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|Title:||Behaviour of fullerenes (C₆₀) in the terrestrial environment: potential release from biosolids-amended soils|
|Other Titles:||Behaviour of fullerenes (C(60)) in the terrestrial environment: potential release from biosolids-amended soils|
|Citation:||Journal of Hazardous Materials, 2013; 262:496-503|
|Publisher:||Elsevier Science BV|
|Divina A. Navarro, Rai S. Kookana, Jason K. Kirby, Sheridan M. Martin, Ali Shareef, Jun Du, Mike J. McLaughlin|
|Abstract:||Owing of their wide-range of commercial applications, fullerene (C60) nanoparticles, are likely to reach environments through the application of treated sludge (biosolids) from wastewater treatment plants to soils. We examined the release behaviour of C60 from contaminated biosolids added to soils with varying physicochemical characteristics. Incubation studies were carried out in the dark for up to 24 weeks, by adding biosolids spiked (1.5mg/kg) with three forms of C60 (suspended in water, in humic acid, and precipitated/particulate) to six contrasting soils. Leaching of different biosolids+soil systems showed that only small fractions of C60 (<5% of applied amount) were released, depending on incubation time and soil properties (particularly dissolved organic carbon content). Release of C60 from unamended soils was greater (at least twice as much) than from biosolids-amended soils. The form of C60 used to spike the biosolids had no significant effect on the release of C60 from the different systems. Contact time of C60 in these systems only slightly increased the apparent release up to 8 weeks, followed by a decrease to 24 weeks. Mass balance analysis at the completion of the experiment revealed that 20-60% of the initial C60 applied could not be accounted for in these systems; the reasons for this are discussed.|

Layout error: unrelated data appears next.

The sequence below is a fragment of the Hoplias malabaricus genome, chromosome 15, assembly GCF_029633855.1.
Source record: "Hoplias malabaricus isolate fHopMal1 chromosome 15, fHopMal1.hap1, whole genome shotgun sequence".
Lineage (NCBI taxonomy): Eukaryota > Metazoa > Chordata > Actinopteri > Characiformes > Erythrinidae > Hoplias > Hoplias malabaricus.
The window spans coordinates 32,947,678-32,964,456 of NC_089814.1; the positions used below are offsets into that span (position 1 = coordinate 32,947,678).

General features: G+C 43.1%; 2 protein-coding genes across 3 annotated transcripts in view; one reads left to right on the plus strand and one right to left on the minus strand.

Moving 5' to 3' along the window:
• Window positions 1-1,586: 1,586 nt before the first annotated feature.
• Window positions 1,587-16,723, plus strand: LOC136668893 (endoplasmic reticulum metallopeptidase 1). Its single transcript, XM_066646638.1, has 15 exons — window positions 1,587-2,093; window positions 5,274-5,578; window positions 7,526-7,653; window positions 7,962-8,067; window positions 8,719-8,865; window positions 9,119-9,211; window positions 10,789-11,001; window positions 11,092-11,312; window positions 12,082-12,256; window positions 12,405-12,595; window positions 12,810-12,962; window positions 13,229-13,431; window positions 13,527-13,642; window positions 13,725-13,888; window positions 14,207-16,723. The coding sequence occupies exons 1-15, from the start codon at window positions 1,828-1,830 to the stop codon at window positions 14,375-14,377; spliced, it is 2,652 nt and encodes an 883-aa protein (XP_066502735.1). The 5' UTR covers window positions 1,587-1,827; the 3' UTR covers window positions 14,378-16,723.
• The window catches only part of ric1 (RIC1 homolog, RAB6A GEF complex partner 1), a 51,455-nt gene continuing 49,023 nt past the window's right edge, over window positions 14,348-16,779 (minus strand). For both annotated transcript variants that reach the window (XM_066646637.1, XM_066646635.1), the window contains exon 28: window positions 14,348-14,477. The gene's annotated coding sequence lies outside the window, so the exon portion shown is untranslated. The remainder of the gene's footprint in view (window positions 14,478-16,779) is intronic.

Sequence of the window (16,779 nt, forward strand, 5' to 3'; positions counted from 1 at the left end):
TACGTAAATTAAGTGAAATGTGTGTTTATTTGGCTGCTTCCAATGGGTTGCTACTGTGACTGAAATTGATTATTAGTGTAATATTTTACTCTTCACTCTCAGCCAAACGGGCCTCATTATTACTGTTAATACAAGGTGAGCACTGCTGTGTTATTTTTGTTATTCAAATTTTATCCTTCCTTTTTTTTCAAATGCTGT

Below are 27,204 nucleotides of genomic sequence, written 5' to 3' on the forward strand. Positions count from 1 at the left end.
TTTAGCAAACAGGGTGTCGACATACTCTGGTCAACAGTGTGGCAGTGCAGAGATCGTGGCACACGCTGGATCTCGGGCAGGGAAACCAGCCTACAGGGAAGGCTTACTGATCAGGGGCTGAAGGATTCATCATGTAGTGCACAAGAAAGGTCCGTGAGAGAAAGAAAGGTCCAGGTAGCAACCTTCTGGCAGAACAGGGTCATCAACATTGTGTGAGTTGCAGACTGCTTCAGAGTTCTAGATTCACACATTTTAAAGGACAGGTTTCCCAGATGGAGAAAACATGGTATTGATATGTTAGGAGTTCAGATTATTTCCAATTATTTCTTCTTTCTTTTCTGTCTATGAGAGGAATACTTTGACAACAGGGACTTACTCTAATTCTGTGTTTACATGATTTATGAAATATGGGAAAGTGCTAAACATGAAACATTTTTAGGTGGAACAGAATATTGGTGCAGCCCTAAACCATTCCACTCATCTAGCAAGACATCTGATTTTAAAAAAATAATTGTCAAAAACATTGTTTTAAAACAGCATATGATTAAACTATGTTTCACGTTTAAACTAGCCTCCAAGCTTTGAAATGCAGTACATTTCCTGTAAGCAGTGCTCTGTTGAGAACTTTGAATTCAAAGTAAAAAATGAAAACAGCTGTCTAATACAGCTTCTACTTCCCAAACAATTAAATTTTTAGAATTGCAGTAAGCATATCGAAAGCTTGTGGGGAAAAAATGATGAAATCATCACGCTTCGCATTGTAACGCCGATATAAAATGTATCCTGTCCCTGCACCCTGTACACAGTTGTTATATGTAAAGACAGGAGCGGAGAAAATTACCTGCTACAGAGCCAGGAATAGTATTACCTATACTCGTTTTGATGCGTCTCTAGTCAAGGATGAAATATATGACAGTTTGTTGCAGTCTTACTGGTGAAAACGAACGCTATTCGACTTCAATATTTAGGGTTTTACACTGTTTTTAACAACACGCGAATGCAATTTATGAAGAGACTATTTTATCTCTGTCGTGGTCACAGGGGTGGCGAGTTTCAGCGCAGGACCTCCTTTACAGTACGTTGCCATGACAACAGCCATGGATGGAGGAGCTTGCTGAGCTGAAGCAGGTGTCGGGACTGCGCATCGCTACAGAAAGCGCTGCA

|Keywords:||Fullerenes; nC60; Environmental fate; Biosolids; Nanoparticles; Soil|
|Rights:||Crown copyright © 2013|
|Appears in Collections:||Agriculture, Food and Wine publications|
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